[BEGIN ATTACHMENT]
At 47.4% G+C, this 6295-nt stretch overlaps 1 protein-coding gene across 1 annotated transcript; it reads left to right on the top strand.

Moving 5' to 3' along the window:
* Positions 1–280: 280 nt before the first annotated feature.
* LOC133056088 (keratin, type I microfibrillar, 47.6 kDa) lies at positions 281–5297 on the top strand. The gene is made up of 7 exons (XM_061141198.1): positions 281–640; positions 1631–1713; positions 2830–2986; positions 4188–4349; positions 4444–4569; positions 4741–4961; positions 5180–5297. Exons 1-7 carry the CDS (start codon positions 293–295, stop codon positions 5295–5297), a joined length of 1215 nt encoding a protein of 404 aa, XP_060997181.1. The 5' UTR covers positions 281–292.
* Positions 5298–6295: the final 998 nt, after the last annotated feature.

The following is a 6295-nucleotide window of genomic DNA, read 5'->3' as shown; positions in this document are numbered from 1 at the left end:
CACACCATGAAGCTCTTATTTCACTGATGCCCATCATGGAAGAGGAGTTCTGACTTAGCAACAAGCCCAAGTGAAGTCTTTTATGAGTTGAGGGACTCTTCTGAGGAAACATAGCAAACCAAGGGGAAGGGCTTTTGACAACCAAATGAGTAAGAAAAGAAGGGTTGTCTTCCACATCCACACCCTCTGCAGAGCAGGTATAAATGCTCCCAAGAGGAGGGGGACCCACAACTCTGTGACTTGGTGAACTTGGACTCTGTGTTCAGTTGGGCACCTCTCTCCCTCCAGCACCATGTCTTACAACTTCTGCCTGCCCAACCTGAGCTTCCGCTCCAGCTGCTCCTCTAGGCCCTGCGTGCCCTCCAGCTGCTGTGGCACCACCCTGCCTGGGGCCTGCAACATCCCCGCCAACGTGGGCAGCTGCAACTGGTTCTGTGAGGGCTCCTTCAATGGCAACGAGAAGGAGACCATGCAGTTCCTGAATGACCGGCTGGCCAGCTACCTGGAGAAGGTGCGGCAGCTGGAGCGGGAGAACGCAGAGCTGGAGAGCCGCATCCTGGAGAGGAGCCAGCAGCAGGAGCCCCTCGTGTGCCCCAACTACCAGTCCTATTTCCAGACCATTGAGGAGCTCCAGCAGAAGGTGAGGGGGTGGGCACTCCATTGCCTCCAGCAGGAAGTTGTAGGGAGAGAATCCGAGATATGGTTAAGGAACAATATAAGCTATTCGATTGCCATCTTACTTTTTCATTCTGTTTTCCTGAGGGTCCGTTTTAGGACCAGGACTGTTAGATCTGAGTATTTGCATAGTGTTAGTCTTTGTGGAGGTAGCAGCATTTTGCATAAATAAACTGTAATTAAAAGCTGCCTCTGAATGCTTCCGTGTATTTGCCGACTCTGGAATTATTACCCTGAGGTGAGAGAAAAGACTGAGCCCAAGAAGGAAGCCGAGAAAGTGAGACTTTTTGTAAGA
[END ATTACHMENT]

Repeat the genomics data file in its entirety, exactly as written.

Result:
At 47.4% G+C, this 6295-nt stretch overlaps 1 protein-coding gene across 1 annotated transcript; it reads left to right on the top strand.

Moving 5' to 3' along the window:
* Positions 1–280: 280 nt before the first annotated feature.
* LOC133056088 (keratin, type I microfibrillar, 47.6 kDa) lies at positions 281–5297 on the top strand. The gene is made up of 7 exons (XM_061141198.1): positions 281–640; positions 1631–1713; positions 2830–2986; positions 4188–4349; positions 4444–4569; positions 4741–4961; positions 5180–5297. Exons 1-7 carry the CDS (start codon positions 293–295, stop codon positions 5295–5297), a joined length of 1215 nt encoding a protein of 404 aa, XP_060997181.1. The 5' UTR covers positions 281–292.
* Positions 5298–6295: the final 998 nt, after the last annotated feature.

The following is a 6295-nucleotide window of genomic DNA, read 5'->3' as shown; positions in this document are numbered from 1 at the left end:
CACACCATGAAGCTCTTATTTCACTGATGCCCATCATGGAAGAGGAGTTCTGACTTAGCAACAAGCCCAAGTGAAGTCTTTTATGAGTTGAGGGACTCTTCTGAGGAAACATAGCAAACCAAGGGGAAGGGCTTTTGACAACCAAATGAGTAAGAAAAGAAGGGTTGTCTTCCACATCCACACCCTCTGCAGAGCAGGTATAAATGCTCCCAAGAGGAGGGGGACCCACAACTCTGTGACTTGGTGAACTTGGACTCTGTGTTCAGTTGGGCACCTCTCTCCCTCCAGCACCATGTCTTACAACTTCTGCCTGCCCAACCTGAGCTTCCGCTCCAGCTGCTCCTCTAGGCCCTGCGTGCCCTCCAGCTGCTGTGGCACCACCCTGCCTGGGGCCTGCAACATCCCCGCCAACGTGGGCAGCTGCAACTGGTTCTGTGAGGGCTCCTTCAATGGCAACGAGAAGGAGACCATGCAGTTCCTGAATGACCGGCTGGCCAGCTACCTGGAGAAGGTGCGGCAGCTGGAGCGGGAGAACGCAGAGCTGGAGAGCCGCATCCTGGAGAGGAGCCAGCAGCAGGAGCCCCTCGTGTGCCCCAACTACCAGTCCTATTTCCAGACCATTGAGGAGCTCCAGCAGAAGGTGAGGGGGTGGGCACTCCATTGCCTCCAGCAGGAAGTTGTAGGGAGAGAATCCGAGATATGGTTAAGGAACAATATAAGCTATTCGATTGCCATCTTACTTTTTCATTCTGTTTTCCTGAGGGTCCGTTTTAGGACCAGGACTGTTAGATCTGAGTATTTGCATAGTGTTAGTCTTTGTGGAGGTAGCAGCATTTTGCATAAATAAACTGTAATTAAAAGCTGCCTCTGAATGCTTCCGTGTATTTGCCGACTCTGGAATTATTACCCTGAGGTGAGAGAAAAGACTGAGCCCAAGAAGGAAGCCGAGAAAGTGAGACTTTTTGTAAGA